Situated on the windswept coastline of the mainland's most northerly county, Caithness, it remains to be seen whether the opera house at Ackergill Tower can bring a new dimension to cultural life in this remote area of northern Scotland. The nearby towns of Wick and Thurso are more used to a peculiarly celtic brand of country and western crooned by middle-aged men in brushed denim waistcoats.
The setting of the new opera house is undoubtedly inspirational. Ackergill Tower, which dates from the late 15th century, is a romantic edifice built on a rocky outcrop above the sea. Given a baronial facelift in the 19th century by the architect David Bryce, its craggy appearance is typically Scottish.
The new opera house has been ingeniously converted from a ruined 19th-century cart-shed. The inspiration for the venue was sealed by a visit of the chamber group, the Scottish Ensemble, to the castle, whose members discovered the excellent acoustic properties of the building, despite the attentions of pigeons roosting in the eaves. Although it seats only about 100, it is flexibly designed to allow stages at each end of the auditorium.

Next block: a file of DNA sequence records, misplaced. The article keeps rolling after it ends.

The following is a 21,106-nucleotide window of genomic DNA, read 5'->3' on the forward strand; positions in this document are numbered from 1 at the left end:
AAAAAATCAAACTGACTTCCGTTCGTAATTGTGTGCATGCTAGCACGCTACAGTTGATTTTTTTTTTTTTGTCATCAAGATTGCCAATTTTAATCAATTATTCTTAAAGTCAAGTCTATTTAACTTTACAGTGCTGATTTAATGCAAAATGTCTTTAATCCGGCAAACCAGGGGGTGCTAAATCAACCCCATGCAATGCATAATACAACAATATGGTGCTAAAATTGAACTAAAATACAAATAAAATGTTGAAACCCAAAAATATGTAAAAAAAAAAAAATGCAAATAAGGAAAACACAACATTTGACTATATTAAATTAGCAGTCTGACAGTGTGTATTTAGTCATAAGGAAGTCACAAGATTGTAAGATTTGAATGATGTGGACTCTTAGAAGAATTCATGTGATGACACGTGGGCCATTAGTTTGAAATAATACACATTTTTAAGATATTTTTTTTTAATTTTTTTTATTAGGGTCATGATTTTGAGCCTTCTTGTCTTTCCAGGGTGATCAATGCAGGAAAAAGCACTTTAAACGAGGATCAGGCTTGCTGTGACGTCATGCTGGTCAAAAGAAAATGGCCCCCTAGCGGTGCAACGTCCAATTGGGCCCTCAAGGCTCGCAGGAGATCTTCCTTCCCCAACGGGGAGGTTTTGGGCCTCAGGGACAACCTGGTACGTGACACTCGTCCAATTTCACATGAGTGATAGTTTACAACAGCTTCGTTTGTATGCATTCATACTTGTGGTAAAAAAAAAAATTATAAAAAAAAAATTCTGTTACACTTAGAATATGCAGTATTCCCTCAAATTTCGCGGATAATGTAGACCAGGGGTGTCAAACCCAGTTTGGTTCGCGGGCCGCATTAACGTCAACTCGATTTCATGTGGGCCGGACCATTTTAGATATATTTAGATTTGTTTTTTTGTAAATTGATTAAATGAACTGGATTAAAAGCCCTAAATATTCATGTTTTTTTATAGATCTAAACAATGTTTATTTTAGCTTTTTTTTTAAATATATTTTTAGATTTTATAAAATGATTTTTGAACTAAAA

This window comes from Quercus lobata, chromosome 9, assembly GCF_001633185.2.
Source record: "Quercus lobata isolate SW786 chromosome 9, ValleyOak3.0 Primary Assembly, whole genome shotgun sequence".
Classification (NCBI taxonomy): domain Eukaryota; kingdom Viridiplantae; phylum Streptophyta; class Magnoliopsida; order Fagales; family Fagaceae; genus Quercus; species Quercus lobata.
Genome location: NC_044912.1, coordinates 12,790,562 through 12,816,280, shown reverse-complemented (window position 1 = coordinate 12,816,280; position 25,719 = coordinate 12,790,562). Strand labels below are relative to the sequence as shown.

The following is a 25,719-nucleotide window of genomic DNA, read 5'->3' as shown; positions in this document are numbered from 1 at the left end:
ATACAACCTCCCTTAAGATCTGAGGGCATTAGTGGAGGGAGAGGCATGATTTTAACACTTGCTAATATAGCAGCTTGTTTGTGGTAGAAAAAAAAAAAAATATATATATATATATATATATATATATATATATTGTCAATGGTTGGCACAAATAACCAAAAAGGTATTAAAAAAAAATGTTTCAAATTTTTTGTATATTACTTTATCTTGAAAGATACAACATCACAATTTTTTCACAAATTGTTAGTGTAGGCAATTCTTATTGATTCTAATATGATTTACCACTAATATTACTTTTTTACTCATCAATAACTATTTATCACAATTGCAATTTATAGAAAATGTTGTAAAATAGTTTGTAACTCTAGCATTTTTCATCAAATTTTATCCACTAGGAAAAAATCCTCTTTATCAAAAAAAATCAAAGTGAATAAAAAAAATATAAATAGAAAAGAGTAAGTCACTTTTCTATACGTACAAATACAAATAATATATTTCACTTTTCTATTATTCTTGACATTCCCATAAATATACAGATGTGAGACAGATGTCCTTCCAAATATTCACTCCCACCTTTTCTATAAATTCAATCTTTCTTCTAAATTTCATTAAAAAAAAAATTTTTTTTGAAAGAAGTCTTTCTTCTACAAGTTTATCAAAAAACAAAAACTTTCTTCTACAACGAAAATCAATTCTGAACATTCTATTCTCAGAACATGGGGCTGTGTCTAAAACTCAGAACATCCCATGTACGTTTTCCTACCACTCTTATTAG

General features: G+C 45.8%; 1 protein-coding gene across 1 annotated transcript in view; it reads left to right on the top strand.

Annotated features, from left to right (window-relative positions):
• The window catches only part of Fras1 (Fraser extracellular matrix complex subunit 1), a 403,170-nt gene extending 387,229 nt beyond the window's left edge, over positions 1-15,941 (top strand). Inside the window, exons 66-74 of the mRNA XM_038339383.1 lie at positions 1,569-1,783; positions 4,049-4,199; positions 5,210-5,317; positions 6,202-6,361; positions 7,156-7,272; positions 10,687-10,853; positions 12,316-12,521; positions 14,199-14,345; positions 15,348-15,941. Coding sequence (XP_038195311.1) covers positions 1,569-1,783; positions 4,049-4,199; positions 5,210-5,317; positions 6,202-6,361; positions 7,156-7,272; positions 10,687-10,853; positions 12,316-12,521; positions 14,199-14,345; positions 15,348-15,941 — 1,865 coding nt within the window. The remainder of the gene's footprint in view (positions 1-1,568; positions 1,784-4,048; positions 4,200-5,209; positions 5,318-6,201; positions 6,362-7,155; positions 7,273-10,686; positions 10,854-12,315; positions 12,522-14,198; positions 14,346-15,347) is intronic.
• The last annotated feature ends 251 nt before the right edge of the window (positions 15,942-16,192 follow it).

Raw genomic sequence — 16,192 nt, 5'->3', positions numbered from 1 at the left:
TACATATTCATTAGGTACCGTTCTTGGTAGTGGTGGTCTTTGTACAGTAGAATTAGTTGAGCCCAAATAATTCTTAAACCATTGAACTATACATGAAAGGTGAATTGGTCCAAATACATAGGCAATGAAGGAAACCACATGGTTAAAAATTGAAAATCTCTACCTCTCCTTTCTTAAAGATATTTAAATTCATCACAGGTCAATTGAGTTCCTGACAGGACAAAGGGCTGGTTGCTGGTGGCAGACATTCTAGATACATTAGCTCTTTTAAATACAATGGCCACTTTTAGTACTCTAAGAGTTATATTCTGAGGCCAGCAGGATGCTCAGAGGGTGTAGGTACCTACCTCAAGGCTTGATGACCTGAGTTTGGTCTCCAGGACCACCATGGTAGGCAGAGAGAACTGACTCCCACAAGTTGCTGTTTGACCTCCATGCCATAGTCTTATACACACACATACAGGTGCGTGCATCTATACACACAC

The new building is the vision of its opera-loving owners, John and Arlette Banister, who want it to provide a new focus for the cultural life of the area. Given Caithness's diminishing population, for which the scaling-down of the nuclear reactor at Dounreay is largely responsible, a small auditorium may not be inappropriate.
Last night's gala opening performance consisted of Mozart's early opera, Bastiem und Bastienne, and the UK premiere of the Swedish composer, Werner Wolf Glaser's, Mozartian Mini Opera. It formed part of this week's Northlands Festival, based in Caithness, which celebrates the region's Scandinavian connections and includes the work of musicians, writers and artists from Norway, the Faroes, Sweden, Iceland, Denmark and Finland.
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